3. Valan
That's one of the coolest things I've ever stumbled upon. Thanks for the insights - and the movie sounds right up my alley as well.
Chuk Goodin
4. Chuk
That is excellent. Very authentic seeming -- I don't know if it actually looks like a 'real one' would look, but it certainly looks like one should look.
5. mbg
That is very cool! I love the photos of the process.
Clémentine Girbal
6. C.G
This is fascinating, and the story seems intriguing. This (human skin exepted) looks like the dream book every book nut wishes was real. Oh, and you wish you would find it in a dark corner of an old bookshop too :)
Tara Chang
7. tlchang
Coolest prop (and project) ever! Books like this make me totally salivate. In sort of the same vein, the 'spell' book used in the movie Practical Magic had some of this same feel, and I have so wanted one (or to build my own) ever since. This looks like another drool-worthy tome.
8. jefff
It looks awesome. I'm reminded of the Ildatch from the Wishsong of Shannara. Keep up the good work my friend.
Irene Gallo
9. Irene
I heart Ross!

A small group of us from got to visit him at his studio to make a letterpress poster for last year's Steampunk month. It's one of the highlights of my time (so far) at Tor. Ross was such a great and patient teacher. I'll do my best to encourage him to share more of his work here.
Mike Conley
13. NomadUK
Excellent work.

I just hope the film lives up to the prop.
14. Teka Lynn
That is one beautiful book. Wow.
15. Mithril Wisdom
This is so cool! I love the level of detail that's gone into it too. I'd love to make a semi hollow version of something like this for keepsakes.

Mithril Wisdom
YouDont NeedToKnow
16. necrosage2005
This is one amazing looking Necronomicon. I call it that only because it reminds me of it. Will we ever be able to see this movie? I'd love to see it on DVD. I might even stomach seeing it on Syfy(lys). Sounds like its right up my alley for an evening of entertainment. Congratulations on the hard work. It looks great.
Ross MacDonald
17. brightwork
Many thanks for all the comments - you all made my day. Working on this book made me itch to do some more. I came up with so many ideas when I was designing this, and there were only so many I could incorporate into one book.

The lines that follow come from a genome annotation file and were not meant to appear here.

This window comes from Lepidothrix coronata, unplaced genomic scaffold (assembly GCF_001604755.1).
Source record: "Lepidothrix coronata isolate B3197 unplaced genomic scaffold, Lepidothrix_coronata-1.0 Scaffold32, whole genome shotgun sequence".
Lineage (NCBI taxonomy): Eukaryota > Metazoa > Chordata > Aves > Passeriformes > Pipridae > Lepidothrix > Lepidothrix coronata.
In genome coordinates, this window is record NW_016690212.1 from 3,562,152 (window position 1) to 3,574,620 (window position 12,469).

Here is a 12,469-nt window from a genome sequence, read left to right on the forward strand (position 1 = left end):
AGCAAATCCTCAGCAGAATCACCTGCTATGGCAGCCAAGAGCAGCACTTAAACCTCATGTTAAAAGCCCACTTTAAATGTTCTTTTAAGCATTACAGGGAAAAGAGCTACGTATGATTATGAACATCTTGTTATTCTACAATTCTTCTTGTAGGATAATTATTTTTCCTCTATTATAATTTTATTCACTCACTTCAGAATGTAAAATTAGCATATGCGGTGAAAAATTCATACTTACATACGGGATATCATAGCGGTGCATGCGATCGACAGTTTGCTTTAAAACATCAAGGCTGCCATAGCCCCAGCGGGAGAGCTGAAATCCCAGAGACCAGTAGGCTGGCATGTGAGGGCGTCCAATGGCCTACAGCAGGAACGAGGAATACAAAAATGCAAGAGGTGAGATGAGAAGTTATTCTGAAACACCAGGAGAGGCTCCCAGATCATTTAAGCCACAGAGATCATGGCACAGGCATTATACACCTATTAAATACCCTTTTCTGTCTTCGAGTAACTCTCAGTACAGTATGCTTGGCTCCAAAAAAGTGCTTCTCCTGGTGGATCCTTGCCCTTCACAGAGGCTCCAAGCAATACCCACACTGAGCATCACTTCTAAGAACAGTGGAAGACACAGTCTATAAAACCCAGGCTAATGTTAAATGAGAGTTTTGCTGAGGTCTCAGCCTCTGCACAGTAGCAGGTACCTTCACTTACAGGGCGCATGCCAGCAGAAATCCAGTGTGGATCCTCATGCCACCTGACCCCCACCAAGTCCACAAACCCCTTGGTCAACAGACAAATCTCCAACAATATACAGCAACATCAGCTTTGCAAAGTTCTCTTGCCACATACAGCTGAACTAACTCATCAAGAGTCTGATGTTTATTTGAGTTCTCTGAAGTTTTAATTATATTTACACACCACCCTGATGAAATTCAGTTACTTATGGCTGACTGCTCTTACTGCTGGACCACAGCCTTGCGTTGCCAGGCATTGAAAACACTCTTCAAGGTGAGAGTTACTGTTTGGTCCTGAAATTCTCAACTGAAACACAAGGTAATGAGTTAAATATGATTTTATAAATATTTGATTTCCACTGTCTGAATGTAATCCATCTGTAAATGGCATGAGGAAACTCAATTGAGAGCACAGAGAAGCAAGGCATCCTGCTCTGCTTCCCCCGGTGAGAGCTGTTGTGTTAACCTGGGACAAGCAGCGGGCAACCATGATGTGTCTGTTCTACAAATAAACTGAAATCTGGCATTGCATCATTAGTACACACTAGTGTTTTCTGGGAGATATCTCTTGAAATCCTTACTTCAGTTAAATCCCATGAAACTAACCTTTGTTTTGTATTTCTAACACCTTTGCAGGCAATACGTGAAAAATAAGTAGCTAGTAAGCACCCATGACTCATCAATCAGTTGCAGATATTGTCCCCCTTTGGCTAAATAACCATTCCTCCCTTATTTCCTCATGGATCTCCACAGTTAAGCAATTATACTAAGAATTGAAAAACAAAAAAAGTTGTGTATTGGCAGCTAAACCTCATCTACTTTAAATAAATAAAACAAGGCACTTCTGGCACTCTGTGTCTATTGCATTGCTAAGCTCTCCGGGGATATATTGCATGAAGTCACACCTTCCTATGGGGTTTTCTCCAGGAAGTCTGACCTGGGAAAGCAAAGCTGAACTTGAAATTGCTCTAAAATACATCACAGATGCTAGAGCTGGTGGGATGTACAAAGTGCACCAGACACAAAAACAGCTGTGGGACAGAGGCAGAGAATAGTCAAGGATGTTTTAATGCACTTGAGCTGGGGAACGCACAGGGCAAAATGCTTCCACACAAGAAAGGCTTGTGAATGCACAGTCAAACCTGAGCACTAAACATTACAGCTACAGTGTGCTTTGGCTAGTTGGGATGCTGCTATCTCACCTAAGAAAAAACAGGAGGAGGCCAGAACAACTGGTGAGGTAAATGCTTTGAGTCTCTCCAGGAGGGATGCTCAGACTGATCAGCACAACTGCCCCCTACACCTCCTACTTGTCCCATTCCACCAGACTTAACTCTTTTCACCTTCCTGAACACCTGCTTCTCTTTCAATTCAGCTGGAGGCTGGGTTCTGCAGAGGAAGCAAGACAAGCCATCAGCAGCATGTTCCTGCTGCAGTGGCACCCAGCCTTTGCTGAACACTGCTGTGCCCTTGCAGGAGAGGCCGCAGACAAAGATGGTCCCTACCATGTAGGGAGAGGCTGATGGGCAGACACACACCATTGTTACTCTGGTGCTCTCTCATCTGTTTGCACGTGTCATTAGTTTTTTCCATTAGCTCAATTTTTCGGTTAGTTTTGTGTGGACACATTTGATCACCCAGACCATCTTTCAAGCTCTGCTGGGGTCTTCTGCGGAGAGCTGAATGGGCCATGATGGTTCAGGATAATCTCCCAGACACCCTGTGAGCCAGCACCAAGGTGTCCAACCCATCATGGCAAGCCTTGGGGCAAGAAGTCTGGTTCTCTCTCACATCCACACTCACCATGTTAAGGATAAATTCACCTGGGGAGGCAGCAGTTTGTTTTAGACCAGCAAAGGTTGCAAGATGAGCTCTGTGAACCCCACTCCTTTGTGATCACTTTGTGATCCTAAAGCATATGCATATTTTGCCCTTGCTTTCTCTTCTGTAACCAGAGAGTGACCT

18. scott hayes
Great work, incredible! You are a fantastic artist. Books for reading and just books in general are my favorite things. I have often wondered who or where books in films came from. Now I know! I would love to see some of your other book creations!

(Make me recall The Ninth Gate and the book The Nine Gates of the Kingdom of Shadows.)


19. Andrew
Wow, yet another masterpiece from Ross! I was first introduced to his incredible artistry and craftsmanship thanks to that Steampunk month post Irene mentioned above. Simply jaw-droppingly amazing! Checked out his site and have been a fan ever since. I must say I am really envious of him. To have such talent and moreover to get the opportunity to really go all out and have fun creating such iconic pieces of art for movies! While some of his hard work might only get mere seconds of on-screen time (which is why so few might know about it), its mere presence is sure to enhance our experience several-fold. And when someone really focuses on it, it's an indelible memory indeed. Simply beautiful, love it and wish I could have one of his works as a keepsake. :P

P.S. Irene, more such posts please. :)
20. Jeremy Tharp
I was asked by Steve to do some music for this film, and a very fortunate perk was to get to see this book in person. Let me tell you, the book is breathtaking. The detail is quite stunning ... there's no less cliche way to put it. It feels like a mass of time that draws you to it. Its weight extends far beyond its physical 20 lbs. of mass. Simply phenomenal.
21. Jeremy Tharp
The trailer: